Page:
One evening, while they were gone, I went out with some friends. I chose not to drive my beloved Audi Coupe, and took Art’s car instead – since I wasn’t insured on it, and wasn’t given permission to drive it, it wasn’t a good idea from the start. A fresh snowfall on that night sealed my decision’s fate as being one of the dumbest things I’ve ever done. I took a slippery corner on the way home and bounced the front right end off a nice, high curb. I left the car outside on the driveway overnight and decided I’d get whatever damage there was fixed the next day. I took the car into the dealership, noting on the way that it was driving with a distinct limp. To make a long story somewhat shorter, after much negotiation, they agreed to fix it on time before my parents got home – the bill was enormous, as there was suspension damage, etc, but I thought it would be better to get it over with than to have to tell Art I crashed his car. Hiding things never makes things better nor easier, kids – when they got back, the first thing Art did was wash his car, and immediately noticed that his right front wheel was mashed up – HOW could the dealership not have replaced that, or at least noticed it and brought it to my attention? They fixed all the internals, yet left the visible damage. He asked if something had happened to his car. I vehemently denied that I had driven it, or that anything had happened. I felt that, with each lie, I was digging myself in deeper, which of course I was.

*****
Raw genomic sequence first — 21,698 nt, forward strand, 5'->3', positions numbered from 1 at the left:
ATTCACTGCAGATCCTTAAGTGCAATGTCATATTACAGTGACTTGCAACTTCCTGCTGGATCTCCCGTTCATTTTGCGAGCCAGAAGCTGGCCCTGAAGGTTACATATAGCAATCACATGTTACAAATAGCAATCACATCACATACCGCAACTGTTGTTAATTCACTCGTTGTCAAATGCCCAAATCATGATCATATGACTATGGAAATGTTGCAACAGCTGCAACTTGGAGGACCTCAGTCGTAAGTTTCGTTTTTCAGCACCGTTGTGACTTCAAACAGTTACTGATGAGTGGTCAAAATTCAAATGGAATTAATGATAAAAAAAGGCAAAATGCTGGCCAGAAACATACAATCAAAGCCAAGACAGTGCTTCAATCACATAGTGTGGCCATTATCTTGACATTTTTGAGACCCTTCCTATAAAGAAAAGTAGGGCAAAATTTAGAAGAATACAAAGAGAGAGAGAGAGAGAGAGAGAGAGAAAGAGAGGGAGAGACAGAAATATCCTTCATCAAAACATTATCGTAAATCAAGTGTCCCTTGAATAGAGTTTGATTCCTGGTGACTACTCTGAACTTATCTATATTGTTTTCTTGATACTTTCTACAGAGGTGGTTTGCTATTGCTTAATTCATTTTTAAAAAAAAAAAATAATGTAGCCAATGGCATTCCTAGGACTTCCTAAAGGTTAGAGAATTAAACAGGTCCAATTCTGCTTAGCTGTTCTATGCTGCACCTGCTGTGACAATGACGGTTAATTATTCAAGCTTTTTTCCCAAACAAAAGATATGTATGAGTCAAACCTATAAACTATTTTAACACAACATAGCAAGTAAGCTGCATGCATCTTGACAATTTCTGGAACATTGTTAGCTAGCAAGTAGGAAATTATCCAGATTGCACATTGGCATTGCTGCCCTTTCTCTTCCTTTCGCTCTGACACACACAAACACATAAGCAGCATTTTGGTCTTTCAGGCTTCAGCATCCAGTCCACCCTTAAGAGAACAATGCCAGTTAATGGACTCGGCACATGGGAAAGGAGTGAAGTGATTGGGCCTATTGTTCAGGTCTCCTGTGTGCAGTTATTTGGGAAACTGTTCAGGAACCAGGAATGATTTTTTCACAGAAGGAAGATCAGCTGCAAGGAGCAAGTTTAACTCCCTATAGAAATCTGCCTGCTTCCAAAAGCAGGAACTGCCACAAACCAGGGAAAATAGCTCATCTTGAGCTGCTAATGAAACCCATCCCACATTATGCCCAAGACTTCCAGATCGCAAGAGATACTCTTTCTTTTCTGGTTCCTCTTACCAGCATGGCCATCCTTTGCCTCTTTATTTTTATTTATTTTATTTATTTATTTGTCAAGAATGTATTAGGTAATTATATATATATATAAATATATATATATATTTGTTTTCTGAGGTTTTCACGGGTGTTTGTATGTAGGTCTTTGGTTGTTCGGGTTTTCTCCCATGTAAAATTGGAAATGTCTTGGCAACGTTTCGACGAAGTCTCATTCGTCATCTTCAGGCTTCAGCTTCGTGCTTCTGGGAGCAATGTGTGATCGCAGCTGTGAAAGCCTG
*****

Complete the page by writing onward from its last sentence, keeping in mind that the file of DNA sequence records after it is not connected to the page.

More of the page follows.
Taking a retrospective look at that situation, I remember being very angry at the dealership for not properly fixing the car, and at Art, for having unintentionally caught me. That’s a 21 year-old doing his best thinking. I had no remorse, nor did I realize that I was the entire problem.
I continued to disrespect Art over the months, and found myself being out of the house more and more as time went on. At supper, when I was at home, I wouldn’t even show Art the respect of saying hello, or even acknowledging him. I would basically only communicate with my mom, and treated him as though he didn’t exist. The strain on my mom during this awkward time must have been intensely painful because of the dichotomy between loving her son and accepting his needs and wants, and now doing the same for her new husband. My mom is an amazing woman, and somehow balanced this as best as she could. Sadly I was aware of this strain I was causing, but was too self-centered to do something about it. My mom did talk to me about the situation and my behaviour during this time, but it wasn’t confrontational. She gently reminded me that she needed and deserved to be happy too, and that the way I was treating Art wasn’t fair to him and that it hurt him and it put a lot of undue pressure on her.